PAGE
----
2006–07 Southeast Asian floods
|Date||18 December 2006 – 13 January 2007|
|Location||(Johor, Malacca, Pahang and Negeri Sembilan in Malaysia), Singapore and (Aceh and North Sumatra in Indonesia)|
|Property damage||$395 million|
The 2006–2007 Southeast Asian floods were a series of floods that mostly affected Malaysia from 18 December 2006 to 13 January 2007. The floods were caused by above average rainfall, which was attributed to Typhoon Utor which had hit the Philippines and Vietnam a few days earlier. By the third week of January 2007, Johor had been affected by a larger flood. Singapore and certain parts of Indonesia were flooded due to the same typhoon.
Throughout the week starting 18 December 2006, a series of floods hit Johor, Malacca, Pahang and Negeri Sembilan. During this period, these southern Malaysian states, along with Singapore, experienced abnormally high rainfall which resulted in massive floods. The rainfall recorded in the city of Johor Bahru on 19 December amounted to 289mm compared to the average annual rainfall of the city which is 2400mm. In Singapore, the 24-hour rainfall recorded on 20 December was 366 mm, the third highest recorded rainfall in 75 years.
The flooding began when torrential downpours since Sunday caused rivers and dams to overflow. Weather officials described the flooding as the worst in the area in a century. At least six people died.
Typhoon Utor was blamed for heavy rains of up to 350 mm within 24 hours in southern Peninsular Malaysia, specifically Johor, Negeri Sembilan, Malacca and Pahang, causing massive floods within the southern region on 18 December 2006, which were considered as the worst in the history of the southern region of Malaysia. However, there were also reports a few days earlier that adverse weather was not to be blamed on the typhoon. The worst-affected areas were Segamat and Kota Tinggi, where both towns were totally inaccessible via land transport routes after all main roads leading to those towns were flooded. As of 4 January 2007, the floods had claimed 15 lives. Heavy rains were expected in Penang, Perak, Kelantan and other states in the northern region during this period.
The floods affected areas such as Aceh and North Sumatra, leaving many homeless. The floods lasted for a week starting on December 22. An estimated 400,000 people were displaced at the peak of the flooding with at least 118 people dead and 155 people missing as of 29 December 2006. There are fears fresh flooding could occur in Malaysia.
Urban areas including Batu Pahat, Johor Bahru, Kluang, Kota Tinggi, Mersing, Muar, Pontian and Segamat have been flooded. The towns of Kota Tinggi and Segamat were completely cut off. Between 60,000 and 70,000 people had been evacuated in Johor itself while food shortage at relief centres had been reported. Up till that time, schools were still flooded. The government of Malaysia planned to donate uniforms to the victims. Most of the flood victims had been living without clean water or electricity for days. According to health authorities, reports of water-borne diseases were on the rise. In some areas, looting was reported after floodwaters receded.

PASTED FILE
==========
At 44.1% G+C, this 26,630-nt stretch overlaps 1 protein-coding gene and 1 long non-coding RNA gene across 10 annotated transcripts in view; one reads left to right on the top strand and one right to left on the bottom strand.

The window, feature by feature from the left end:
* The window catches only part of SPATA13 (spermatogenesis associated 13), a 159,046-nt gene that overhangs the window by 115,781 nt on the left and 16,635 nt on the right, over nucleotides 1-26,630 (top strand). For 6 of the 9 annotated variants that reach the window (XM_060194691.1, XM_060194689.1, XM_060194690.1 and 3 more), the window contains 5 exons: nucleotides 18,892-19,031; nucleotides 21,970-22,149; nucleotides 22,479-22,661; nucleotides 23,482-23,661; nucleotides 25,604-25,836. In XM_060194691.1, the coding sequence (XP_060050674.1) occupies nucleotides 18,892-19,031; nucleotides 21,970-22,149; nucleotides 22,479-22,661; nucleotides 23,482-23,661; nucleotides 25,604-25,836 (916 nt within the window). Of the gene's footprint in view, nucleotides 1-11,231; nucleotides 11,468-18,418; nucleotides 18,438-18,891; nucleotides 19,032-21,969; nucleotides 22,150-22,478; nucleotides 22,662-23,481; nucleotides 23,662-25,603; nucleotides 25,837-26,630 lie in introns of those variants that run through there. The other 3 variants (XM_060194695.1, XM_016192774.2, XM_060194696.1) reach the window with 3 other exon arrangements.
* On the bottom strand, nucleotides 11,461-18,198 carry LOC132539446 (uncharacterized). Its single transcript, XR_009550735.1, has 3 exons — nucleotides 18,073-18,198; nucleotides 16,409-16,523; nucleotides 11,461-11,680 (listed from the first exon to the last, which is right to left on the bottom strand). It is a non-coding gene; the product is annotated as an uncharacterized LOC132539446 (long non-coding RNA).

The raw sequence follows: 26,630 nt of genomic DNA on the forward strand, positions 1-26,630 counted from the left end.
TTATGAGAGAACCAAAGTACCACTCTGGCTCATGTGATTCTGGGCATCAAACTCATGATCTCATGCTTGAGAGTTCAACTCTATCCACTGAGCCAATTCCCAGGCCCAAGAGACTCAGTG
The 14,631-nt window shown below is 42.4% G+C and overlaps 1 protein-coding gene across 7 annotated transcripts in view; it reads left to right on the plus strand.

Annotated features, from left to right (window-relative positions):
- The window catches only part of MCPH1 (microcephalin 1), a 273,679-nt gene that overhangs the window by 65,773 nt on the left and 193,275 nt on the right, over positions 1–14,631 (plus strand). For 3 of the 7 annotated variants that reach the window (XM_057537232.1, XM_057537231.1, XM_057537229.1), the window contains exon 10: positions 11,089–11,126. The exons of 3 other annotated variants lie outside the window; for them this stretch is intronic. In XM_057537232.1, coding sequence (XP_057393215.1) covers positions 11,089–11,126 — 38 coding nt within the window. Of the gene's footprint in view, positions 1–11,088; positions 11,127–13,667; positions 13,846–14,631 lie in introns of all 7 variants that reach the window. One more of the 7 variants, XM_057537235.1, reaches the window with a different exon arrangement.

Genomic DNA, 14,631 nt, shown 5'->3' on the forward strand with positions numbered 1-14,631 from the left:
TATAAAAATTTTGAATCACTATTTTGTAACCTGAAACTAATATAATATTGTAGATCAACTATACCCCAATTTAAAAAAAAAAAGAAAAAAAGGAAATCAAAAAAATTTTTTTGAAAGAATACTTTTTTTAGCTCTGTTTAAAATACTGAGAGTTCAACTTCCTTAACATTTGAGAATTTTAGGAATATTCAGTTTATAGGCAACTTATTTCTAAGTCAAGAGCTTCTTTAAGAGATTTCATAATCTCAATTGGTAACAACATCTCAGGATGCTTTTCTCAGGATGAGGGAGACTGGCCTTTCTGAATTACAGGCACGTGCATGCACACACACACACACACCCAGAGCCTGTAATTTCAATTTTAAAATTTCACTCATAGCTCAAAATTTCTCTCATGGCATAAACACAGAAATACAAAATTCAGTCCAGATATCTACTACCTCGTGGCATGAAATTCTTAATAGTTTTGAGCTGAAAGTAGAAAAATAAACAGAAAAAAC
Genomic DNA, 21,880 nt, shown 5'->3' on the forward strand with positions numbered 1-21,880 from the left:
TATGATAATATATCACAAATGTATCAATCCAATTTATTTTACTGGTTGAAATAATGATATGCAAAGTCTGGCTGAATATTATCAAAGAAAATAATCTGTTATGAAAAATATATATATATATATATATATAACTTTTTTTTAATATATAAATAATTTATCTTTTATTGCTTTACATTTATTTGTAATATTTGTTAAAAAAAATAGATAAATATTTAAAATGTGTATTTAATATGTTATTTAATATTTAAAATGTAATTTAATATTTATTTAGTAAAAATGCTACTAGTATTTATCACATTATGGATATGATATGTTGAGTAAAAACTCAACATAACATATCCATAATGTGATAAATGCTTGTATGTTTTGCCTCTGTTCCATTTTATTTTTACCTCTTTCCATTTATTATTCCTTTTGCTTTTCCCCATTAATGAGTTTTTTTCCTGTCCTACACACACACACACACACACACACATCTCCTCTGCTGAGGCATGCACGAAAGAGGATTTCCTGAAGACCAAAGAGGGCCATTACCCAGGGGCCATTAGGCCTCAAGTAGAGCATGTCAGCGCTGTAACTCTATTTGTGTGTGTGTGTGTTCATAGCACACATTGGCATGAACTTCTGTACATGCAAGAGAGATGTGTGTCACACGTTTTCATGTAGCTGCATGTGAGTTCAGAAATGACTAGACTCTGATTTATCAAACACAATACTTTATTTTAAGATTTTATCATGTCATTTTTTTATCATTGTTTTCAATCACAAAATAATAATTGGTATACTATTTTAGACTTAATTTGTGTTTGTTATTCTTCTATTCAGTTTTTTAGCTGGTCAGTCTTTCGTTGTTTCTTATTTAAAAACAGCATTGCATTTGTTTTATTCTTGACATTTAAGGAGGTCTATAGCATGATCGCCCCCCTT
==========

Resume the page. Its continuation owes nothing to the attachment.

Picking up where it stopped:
The second bout of flooding, which was larger than the first one, had almost paralysed Johor after all 8 districts were submerged by the flood. The areas worst affected by the second flood were Batu Pahat and Kluang. Both waves of the flood disaster were considered as the costliest flood in Malaysian history, with the total cost of damage caused by the floods standing at RM 1.5 billion. In the early morning of 12 January 2007, floodwaters were slowly rising at Jalan Jaffar in Kota Tinggi, while the residents were all shifting their goods in preparation for the second flood. In the morning of 13 January 2007 around 4:000a.m., the Sungai Semberong bridge at Batu 5, Jalan Kluang-Mersing (Federal route 50) collapsed after being washed by strong currents.
A total of 35 relief centres were opened, with the floods regarded the worst for the three districts in 15 years.
In Pahang, more than 2,000 people were evacuated in several areas in Rompin, especially in Bandar Tun Abdul Razak. After more than 10 hours of continuous rain, people in Kampung Rekoh in Bandar Tun Abdul Razak were evacuated to nearby community halls. Other affected areas were Kampung Kurnia, Yayasan Estate and Yayasan Estate II. More than 6,000 residents, including settlers in nine Felda Selancar schemes, were also stranded because of two badly damaged bridges in the area.
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Prime Minister's response
Aid was given to Malaysia by various international non-governmental organisations and countries such as United Sikhs, Red Crescent, United States of America, and Taiwan.
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